Measles is frequently complicated with pneumonia that could be fatal in numerous occasions. However, a prompt and precise diagnosis of measles is not easily made particularly in the early stage of the disease, or in immunocompromised individuals because of the lack of typical clinical features or the defect in antigen-specific antibody production. In the present paper, we describe a 27-yr-old male who developed fever, skin rash typical of measles, and diffuse pulmonary infiltrates associated with respiratory failure. Infection of lung cells with measles virus was proved by detection of viral genome ribonucleic acid within alveolar macrophages and lymphocytes recovered by bronchoalveolar lavage using reverse transcription-polymerase chain reaction amplification. These techniques may offer a useful tool to make the swift and precise diagnosis of measles pneumonia, thus allowing appropriate therapeutic approaches to the disease.
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5/46. Cytomegalovirus as a cause of very late interstitial pneumonia after bone marrow transplantation.

    Cytomegalovirus (CMV) infection is an important cause of morbidity and mortality after allogeneic transplant. Interstitial pneumonia (IP) is the most common manifestation of CMV in BMT patients, with a 30-48% mortality rate despite adequate treatment. Most CMV infection occurs in the first 100 days. However, prolonged ganciclovir (GCV) prophylaxis has favored the occurrence of late CMV IP, probably by inhibition of the development of CMV-specific T cell lymphocyte responses. We report the case of a patient treated with an allogeneic BMT who received pre-emptive GCV until day 100 because of CMV-positive antigenemia. He developed a CMV IP on day 811 post BMT, which responded to treatment. We intend to alert clinicians that even at long-term (>1 year) post-BMT, CMV is a possible cause of IP in high-risk patients.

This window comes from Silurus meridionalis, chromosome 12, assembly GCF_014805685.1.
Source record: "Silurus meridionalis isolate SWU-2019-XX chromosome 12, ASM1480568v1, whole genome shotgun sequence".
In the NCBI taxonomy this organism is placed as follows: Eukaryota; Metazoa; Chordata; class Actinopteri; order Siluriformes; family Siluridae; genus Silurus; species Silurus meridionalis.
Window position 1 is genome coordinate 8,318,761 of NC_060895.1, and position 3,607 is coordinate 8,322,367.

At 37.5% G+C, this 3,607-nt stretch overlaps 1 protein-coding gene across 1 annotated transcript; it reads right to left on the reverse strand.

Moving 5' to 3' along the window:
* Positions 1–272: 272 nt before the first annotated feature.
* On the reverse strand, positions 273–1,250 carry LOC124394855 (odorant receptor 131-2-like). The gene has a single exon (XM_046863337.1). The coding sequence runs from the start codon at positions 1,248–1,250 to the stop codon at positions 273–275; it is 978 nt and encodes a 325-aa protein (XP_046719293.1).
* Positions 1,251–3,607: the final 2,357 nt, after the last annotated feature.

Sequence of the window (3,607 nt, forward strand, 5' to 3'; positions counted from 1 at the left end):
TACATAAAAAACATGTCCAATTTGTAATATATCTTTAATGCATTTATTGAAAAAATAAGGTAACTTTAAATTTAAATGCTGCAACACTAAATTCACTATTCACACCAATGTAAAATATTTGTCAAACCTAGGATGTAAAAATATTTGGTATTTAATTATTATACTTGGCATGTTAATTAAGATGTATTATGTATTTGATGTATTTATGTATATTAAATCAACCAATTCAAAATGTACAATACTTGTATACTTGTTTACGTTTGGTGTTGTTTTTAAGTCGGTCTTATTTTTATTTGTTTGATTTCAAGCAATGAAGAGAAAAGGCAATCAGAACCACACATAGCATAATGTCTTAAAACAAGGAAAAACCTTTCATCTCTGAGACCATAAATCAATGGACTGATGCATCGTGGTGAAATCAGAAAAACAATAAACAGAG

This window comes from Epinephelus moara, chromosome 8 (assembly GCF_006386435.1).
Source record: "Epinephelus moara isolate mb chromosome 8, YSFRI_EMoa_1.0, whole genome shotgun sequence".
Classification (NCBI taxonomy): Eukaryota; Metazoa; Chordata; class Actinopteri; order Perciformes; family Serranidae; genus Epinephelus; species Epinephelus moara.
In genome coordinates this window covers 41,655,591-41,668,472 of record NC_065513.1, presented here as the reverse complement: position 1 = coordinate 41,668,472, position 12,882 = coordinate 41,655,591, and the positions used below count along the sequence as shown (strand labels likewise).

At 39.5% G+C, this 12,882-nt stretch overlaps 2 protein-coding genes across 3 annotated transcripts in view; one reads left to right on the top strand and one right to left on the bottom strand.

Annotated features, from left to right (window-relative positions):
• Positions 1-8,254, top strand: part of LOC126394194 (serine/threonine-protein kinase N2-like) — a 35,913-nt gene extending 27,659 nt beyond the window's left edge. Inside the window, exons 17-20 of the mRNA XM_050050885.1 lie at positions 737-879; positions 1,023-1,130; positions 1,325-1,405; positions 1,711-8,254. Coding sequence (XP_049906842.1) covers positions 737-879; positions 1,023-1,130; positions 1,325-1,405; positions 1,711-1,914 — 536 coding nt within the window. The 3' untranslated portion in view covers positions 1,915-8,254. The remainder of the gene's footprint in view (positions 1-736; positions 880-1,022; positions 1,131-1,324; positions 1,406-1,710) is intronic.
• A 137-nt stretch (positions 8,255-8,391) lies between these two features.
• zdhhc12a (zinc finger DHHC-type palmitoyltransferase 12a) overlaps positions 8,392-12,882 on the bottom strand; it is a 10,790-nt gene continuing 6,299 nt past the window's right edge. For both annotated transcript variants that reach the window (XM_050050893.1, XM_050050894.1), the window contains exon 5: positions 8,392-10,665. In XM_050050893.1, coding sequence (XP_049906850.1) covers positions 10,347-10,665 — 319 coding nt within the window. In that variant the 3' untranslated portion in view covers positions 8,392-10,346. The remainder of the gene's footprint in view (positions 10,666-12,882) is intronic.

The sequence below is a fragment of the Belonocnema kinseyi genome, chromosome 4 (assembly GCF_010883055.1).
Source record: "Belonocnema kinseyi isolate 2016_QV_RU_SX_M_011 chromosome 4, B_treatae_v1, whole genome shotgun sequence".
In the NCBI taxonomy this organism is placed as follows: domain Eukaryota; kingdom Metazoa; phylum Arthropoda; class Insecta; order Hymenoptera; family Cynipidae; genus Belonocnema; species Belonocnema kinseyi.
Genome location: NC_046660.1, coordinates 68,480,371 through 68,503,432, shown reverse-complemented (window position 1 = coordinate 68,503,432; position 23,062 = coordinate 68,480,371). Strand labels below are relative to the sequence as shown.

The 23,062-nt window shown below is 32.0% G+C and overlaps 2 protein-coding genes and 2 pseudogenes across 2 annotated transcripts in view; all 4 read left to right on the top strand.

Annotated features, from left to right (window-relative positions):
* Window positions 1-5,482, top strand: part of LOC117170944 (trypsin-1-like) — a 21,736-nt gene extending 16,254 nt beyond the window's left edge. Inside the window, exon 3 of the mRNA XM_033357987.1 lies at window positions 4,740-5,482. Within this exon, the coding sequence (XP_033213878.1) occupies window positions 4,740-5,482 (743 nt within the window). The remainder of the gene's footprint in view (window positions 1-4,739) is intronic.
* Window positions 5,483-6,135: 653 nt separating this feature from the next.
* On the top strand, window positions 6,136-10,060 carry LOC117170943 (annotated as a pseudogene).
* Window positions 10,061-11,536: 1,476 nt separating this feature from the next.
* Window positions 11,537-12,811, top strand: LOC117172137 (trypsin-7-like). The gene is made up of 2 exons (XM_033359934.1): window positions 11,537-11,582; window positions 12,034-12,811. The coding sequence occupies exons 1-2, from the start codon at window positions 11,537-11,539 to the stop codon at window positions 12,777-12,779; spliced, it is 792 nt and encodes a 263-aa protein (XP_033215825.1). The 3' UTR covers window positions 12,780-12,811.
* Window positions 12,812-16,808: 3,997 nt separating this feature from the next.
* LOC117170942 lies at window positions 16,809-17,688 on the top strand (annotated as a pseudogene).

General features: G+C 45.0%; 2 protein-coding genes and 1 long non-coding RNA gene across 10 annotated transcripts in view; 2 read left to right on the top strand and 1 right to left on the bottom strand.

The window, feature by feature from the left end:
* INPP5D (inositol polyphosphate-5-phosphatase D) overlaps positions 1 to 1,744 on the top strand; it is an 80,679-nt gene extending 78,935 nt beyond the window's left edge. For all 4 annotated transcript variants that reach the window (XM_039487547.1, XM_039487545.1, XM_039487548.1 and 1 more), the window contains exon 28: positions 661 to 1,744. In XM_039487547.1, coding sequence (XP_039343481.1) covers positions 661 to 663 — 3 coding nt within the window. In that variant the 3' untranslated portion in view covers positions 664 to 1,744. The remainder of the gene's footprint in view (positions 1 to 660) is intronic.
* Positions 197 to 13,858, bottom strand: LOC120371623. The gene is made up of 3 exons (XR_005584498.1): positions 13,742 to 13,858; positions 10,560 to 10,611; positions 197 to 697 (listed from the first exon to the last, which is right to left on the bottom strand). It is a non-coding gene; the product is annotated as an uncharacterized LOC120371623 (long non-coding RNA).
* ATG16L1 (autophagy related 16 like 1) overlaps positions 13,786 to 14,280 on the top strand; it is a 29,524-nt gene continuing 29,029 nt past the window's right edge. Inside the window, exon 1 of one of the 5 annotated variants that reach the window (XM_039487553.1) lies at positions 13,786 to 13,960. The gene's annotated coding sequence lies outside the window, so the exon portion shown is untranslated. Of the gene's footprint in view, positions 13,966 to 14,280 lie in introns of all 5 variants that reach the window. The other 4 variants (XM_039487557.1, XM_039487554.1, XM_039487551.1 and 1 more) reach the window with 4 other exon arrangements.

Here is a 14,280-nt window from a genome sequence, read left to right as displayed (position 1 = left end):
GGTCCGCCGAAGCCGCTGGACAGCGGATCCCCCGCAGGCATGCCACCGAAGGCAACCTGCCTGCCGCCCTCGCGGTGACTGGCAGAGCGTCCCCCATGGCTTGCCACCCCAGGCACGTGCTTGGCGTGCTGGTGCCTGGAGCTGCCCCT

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6/46. rhodococcus equi and cytomegalovirus pneumonia in a renal transplant patient: diagnosis by fine-needle aspiration biopsy.